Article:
And that’s why paying what they did for ATI, was a BIG mistake and they confirmed that themselves, by writing off a couple of billions from that purchase already.

        • SubSeven
        • 11 years ago

        Though i agree with you, you are judging them with the advantage of hindsight. Perhaps AMD knew something you still don’t. For example, maybe some other company wanted to buy ATI at the time. Perhaps AMD believed that it was more worth to overpay and possibly struggle in the short run, for longer term success. Most people still see the ATI purchase as a miserable failure. This notion can completely change in say 5 years if AMD somehow manages to get some amazing product to the market with the help of its acquisition.

          • Silus
          • 11 years ago

          But that’s exactly the point I was making. The problem with ATI’s acquisition is not IF it’s going to pay off. It will, but it takes time for that, which is why I mentioned it being a long term investment. The problem is that by overpaying for ATI, AMD put itself in a very difficult situation, where they have a huge debt. They need to survive that, before ATI’s acquisition really starts to pay off.
          Obviously, we know they payed too much, after the fact, but also obviously someone at AMD, didn’t do their homework, because they know their financial records better than we do and they must’ve known that by paying that much for ATI, they would be having some problems in the future.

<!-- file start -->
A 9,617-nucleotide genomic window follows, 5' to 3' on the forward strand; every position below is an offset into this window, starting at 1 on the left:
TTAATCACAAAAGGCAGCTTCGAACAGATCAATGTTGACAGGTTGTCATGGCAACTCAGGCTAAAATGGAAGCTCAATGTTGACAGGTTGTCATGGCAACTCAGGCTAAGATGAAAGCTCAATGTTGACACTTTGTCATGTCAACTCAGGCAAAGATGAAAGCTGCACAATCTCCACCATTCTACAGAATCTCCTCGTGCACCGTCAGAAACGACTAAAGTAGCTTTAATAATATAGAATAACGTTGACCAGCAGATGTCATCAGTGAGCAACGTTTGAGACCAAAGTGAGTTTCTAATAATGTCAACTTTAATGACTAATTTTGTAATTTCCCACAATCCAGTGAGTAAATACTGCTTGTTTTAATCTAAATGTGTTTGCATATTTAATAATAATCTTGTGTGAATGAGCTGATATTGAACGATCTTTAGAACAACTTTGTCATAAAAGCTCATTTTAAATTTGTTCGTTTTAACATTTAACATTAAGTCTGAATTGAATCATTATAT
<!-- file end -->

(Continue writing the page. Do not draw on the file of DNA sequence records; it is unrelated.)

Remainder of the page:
• willyolio
        • 11 years ago

        i understand that, it’s just that some people actually don’t think ATI is even worth keeping *cough*PRIME1*cough*
        §[< https://techreport.com/ja.zz?id=351740<]§ =P i know he's not the only one, though. the internet has spawned stranger things, for sure.

    • swaaye
    • 11 years ago

    There’s a Mangy 12-core comin’ our way! omg!

    eeheeheehee….

      • Palek
      • 11 years ago

      I chuckled, FWIW.

    • 0g1
    • 11 years ago

    Wow, 12-Core, 4way HT3, and supports unregistered DDR3 in 1H 2010. It seems all during 2009 the server space will only support registered DDR2? I hope that desktop Shanghai supports DDR3.

    • cegras
    • 11 years ago

    Yay .. sort of.

      • ssidbroadcast
      • 11 years ago

      (Cue “death sequence” music from Donkey Kong.)

    • Prototyped
    • 11 years ago

    As I mentioned in a comment to the podcast, the IOMMU (known as AMD IOV technology) allows for device assignment so the VMs to which devices have been assigned can use native drivers and not involve the hypervisor at all. This is of course aside from the ability to remap 32-bit devices into higher address space in hardware and so improve DMA performance by eliminating the need to copy buffers.

      • UberGerbil
      • 11 years ago

      Yeah, an IOMMU is a big deal for virtualization, and might even make the transition to 64bits a little cleaner (in terms of legacy devices). AMD has been talking about it for a long time now. Of course, nested page tables was also a big deal for virtualization performance that AMD talked about for a long time, and it ended up contributing to the TLB bug. Virtualizing IO is just as tricky.

    • robspierre6
    • 11 years ago

    Come on AMD, two fabs in germany…..you can beat INTEL.

      • shank15217
      • 11 years ago

      What are you talking about?

    • grantmeaname
    • 11 years ago

    AMD’s the 45nm Opteron

    ummm?